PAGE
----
So we spent the day seeing exiled Tibetan holy life in Dharmshala. Over fifty years, the Tibetan monks have tried to re-create the ambiance of Lhasha, which was the headquarters of the Dalai Lama in Tibet, with his well known palace that spread across the mountains, his many temples and giant gold statues of Buddha, with Thankas (religious paintings), with wide holy seats or thrones for the Dalai Lama (on which he sits cross legged yoga style) which he uses for periodic teachings to his people, and with many many cells for monks in training at monasteries. At the monastery attached to the home of the Dalai Lama, the highest levels of study are pursued. Here Buddhist intellectuals are created. It takes 18 years to receive the master designation, and 21 years to become a Geshi Lama, as our friend from Pangboche, Nepal, had obtained. It is a major commitment for these young men to give their lives to such study and discipline. Some women shave their heads and become monks as well. (I was put off by the many Americans roaming the streets in Indian dress, dread locks hanging down their backs, and attempting to be Buddhists. None that I saw had attained the red and ochre costumes. But it looks like left-over hippie days. )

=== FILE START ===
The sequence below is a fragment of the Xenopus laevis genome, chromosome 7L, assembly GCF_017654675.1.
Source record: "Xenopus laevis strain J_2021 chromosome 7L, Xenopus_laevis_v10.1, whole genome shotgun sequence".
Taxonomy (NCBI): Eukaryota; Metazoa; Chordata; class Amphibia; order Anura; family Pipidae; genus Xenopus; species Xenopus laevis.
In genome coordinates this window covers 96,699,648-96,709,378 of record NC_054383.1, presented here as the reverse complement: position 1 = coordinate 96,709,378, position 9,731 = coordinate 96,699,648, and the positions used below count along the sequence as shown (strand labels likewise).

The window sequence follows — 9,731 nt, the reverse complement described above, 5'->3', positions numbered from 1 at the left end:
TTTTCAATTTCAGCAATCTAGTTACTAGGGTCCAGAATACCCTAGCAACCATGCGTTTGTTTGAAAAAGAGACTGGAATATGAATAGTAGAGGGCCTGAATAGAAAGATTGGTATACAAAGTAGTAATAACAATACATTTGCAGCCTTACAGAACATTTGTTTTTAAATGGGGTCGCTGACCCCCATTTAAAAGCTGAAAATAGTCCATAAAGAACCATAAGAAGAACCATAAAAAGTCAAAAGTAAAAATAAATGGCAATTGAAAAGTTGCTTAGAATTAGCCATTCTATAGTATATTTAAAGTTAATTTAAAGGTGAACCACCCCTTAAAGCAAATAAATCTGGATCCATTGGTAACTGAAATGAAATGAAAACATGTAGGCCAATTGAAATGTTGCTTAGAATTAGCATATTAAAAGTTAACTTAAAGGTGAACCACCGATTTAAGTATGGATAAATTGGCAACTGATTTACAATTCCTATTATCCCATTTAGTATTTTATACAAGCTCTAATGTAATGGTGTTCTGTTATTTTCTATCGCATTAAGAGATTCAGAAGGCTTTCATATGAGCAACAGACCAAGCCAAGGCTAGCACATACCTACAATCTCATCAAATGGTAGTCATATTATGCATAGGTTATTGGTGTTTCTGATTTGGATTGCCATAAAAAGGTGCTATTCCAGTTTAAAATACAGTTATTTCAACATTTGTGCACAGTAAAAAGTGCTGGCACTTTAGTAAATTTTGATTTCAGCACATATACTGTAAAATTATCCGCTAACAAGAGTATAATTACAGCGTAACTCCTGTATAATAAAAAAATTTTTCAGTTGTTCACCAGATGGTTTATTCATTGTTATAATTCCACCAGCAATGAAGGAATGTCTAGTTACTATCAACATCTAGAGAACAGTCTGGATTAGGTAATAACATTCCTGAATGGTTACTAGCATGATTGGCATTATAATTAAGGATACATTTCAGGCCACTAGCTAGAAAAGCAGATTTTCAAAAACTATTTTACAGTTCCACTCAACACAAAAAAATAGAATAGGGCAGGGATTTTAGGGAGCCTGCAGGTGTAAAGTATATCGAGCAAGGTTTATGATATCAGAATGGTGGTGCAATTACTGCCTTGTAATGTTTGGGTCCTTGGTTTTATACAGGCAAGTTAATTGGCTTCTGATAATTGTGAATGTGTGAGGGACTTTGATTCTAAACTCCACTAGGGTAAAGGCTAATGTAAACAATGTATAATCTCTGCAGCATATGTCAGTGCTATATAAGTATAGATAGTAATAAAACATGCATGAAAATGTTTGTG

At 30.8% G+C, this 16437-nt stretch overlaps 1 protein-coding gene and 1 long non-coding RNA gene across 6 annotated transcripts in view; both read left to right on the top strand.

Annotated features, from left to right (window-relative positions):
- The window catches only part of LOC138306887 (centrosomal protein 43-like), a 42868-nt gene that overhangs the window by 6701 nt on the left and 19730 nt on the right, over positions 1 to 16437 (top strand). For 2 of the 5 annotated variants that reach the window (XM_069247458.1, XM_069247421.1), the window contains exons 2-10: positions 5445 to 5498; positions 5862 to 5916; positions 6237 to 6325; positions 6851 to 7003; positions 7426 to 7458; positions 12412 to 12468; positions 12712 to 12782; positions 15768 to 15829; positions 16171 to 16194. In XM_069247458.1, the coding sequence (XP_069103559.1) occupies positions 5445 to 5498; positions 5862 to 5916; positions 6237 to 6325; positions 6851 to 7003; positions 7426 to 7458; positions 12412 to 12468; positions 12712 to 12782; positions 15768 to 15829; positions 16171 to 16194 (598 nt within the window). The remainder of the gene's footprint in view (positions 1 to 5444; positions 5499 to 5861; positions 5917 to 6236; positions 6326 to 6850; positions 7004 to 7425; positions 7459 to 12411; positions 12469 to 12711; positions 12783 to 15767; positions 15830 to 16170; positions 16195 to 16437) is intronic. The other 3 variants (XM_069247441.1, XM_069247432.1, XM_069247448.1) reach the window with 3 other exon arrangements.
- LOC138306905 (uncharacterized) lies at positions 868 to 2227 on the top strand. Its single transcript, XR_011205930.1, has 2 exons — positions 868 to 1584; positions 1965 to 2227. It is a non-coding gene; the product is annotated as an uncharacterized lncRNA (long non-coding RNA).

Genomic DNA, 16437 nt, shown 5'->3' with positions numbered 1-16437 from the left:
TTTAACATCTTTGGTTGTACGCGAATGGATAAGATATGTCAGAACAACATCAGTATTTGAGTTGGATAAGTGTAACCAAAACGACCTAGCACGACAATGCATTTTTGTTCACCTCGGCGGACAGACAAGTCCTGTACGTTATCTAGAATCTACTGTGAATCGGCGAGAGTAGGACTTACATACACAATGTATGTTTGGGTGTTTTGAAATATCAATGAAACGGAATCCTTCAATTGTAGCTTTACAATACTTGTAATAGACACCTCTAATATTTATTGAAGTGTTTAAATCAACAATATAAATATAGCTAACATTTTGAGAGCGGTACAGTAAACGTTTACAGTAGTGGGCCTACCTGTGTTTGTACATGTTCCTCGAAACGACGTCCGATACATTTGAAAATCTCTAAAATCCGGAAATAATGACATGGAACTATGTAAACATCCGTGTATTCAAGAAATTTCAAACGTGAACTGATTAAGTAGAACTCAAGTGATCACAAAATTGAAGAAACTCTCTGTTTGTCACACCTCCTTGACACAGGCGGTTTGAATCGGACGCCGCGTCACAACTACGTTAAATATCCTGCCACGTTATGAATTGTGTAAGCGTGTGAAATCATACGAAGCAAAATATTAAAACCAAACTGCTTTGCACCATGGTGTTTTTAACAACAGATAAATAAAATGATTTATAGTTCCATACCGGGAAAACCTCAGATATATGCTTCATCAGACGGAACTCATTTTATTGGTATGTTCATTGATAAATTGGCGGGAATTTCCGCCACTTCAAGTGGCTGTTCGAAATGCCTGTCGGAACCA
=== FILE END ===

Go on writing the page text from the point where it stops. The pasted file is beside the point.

Currently there are 1100 student monks, four to a room, with more facilities being built as fast as possible at the Karmapa monastery. The Karmapa lama is suspect by many Tibetans because he was appointed by Chinese authorities, and so they believe he is a spy for the Chinese government. But his monastery is in demand for its teaching.